Bulls

Rose's buzzer-beating triple gives Bulls 2-1 series lead

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Rose's buzzer-beating triple gives Bulls 2-1 series lead

If you didn’t see the 3-pointer from Derrick Rose flow like a missile into the rim off the glass, the roaring approval of the United Center let you know the Bulls pulled off an improbable win to take a 2-1 lead against the Cleveland Cavaliers with a 99-96 final.

Rose took the inbounds pass with three seconds left and the game tied at 96, caught Tristan Thompson on a switch and sent the Chicago crowd home with something they haven’t seen in ages, as he flipped the narrative on himself and this Bulls team — putting up a 30-point game with one day’s rest, calmly lifting this franchise to within two games of the Eastern Conference Finals.

“It was a broken play, I was supposed to get the ball in the corner,” Rose said. “When I ran to the corner I wasn’t open so I ran toward the ball. Mike (Dunleavy) threw me the ball, I drove right.”

Dunleavy’s angle gave him the perfect view, as 47 minutes and 57 seconds came down to three seconds, as the Bulls had to improvise on the broken play to make a way out of no way—especially when they gave themselves a heart attack by not fouling on the previous play.

[SHOP: Buy a Derrick Rose jersey]

After J.R. Smith tied the game with 10 seconds left with a triple off a pass from LeBron James, this one seemed destined for overtime but Rose’s shot into the Chicago sky ended the night in 48 minutes—a hard-fought one that could’ve gone the other way and squandered homecourt advantage the Bulls stole in Game 1.

“In some situations you like to do that and these guys are getting pretty good that if they catch facing the basket and you wrap them up, we actually lost a game like that. But in certain situations we definitely want to foul.”

James struggled again from the field, although his stat line of 27 points, 14 assists and eight rebounds looks great, he had to fight Jimmy Butler for everything, often finding the league’s Most Improved Player making his case for Defensive Player of the Year with the yeoman’s work he did on James.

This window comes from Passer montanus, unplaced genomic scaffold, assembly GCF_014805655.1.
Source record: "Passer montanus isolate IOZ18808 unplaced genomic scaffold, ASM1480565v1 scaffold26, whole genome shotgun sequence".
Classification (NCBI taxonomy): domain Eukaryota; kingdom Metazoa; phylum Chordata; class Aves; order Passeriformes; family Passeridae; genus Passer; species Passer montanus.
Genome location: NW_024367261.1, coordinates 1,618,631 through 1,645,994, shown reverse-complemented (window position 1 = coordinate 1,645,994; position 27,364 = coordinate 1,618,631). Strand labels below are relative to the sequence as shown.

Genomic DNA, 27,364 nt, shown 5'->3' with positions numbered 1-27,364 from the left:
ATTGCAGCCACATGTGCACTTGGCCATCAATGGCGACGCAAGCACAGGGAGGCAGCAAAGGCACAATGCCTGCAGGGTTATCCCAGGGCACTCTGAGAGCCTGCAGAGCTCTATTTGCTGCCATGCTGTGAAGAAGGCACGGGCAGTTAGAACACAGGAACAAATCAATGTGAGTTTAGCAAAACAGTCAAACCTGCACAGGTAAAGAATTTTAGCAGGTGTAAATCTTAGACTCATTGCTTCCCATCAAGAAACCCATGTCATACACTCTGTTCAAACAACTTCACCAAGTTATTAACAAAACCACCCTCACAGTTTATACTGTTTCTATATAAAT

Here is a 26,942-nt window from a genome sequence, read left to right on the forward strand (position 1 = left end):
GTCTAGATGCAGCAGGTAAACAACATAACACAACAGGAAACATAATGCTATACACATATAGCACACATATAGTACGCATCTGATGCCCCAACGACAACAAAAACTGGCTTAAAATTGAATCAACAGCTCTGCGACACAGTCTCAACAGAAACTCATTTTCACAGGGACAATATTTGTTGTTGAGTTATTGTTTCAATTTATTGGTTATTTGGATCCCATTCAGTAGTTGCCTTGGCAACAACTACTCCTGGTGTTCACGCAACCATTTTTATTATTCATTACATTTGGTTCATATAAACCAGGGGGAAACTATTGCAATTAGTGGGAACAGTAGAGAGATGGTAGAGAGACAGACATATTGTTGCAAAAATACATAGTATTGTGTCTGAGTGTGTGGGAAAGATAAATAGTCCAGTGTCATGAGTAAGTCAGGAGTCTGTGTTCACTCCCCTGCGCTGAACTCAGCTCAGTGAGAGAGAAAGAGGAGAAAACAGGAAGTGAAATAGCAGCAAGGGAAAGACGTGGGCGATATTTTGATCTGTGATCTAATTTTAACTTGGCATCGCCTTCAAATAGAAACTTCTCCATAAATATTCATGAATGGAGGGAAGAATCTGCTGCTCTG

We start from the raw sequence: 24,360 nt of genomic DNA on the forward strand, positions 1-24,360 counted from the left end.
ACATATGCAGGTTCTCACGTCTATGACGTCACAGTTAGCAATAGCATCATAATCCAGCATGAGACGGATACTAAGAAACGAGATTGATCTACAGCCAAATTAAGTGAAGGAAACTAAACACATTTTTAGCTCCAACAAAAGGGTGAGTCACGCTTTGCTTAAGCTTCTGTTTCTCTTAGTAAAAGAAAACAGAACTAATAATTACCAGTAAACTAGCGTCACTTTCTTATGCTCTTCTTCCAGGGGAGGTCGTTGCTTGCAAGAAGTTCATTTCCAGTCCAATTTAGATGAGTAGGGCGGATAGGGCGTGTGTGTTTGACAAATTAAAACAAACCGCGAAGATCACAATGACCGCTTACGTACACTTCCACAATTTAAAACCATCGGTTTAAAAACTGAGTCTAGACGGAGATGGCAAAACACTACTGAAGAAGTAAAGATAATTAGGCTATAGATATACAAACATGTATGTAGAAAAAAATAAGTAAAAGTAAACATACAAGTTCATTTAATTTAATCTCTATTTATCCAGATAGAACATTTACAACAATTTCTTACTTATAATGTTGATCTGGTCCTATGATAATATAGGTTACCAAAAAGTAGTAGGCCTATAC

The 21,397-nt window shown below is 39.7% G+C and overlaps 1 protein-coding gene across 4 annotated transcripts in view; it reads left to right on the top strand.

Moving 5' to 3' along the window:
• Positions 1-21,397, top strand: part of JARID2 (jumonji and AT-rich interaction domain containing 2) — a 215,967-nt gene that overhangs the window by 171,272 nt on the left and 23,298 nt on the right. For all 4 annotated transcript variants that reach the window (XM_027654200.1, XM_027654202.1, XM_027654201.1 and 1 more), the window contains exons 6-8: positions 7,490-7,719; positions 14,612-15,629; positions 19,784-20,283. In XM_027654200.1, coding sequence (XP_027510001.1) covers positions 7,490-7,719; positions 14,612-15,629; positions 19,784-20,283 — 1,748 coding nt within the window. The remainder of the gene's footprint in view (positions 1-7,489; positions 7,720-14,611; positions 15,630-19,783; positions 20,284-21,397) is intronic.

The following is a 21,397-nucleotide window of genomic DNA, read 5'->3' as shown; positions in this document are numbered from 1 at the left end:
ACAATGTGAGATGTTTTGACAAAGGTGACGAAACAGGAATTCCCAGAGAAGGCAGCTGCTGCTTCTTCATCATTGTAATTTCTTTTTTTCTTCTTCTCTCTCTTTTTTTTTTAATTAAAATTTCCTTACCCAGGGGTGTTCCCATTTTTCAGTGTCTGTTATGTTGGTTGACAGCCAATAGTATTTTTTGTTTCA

Butler forced James into seven turnovers, with five steals to go with his 20 points and eight rebounds. Butler's late layup with 33.9 seconds left gave the Bulls a 94-93 lead before he forced James into a missed layup on the ensuing possession.

[WATCH: Rose's game-winning three-pointer over Thompson sends Bulls home winners]

“The two of them in the backcourt played great. We had a lot of guys step up,” Thibodeau said. “(James) reads the game extremely well. He’s seen every possible defense and he shows a lot of patience.”

Taking the all-important swing game lived up to its name, as the momentum swung all night, and kept swinging, even after Pau Gasol exited in the second half due to a left hamstring strain.

James had to make the bulk of offensive decisions because Kyrie Irving was hampered by a right foot injury that limited him to just 11 points and zero assists in 38 minutes. The return of Smith (14 points) after a two-game suspension and Matthew Dellavedova (10 points in 15 minute) helped keep the Cavs from being completely anemic offensively, as they shot 39 percent.

The Bulls fought back from their own ineptitude on offense, shooting 27 percent in the first quarter and 35 for the first half, scratching and clawing behind Rose and bench production from Nikola Mirotic and Taj Gibson, two of the unsung heroes on the night. Mirotic scored 12 with eight rebounds, giving the Cavaliers fits and forcing them to put James on him while Gibson helped the Bulls to a 54-39 rebounding edge on the glass with nine points and nine boards.

[MORE: Cavs can live with Rose's game-winning shot]

“They played well during the season together,” Thibodeau said. “Niko can space the floor for you. Taj gives you rebounding. They complement each other well.”

The Bulls began to shake out of a slow first half behind Rose as soon as halftime ended. Rose first three possessions, going straight to the basket.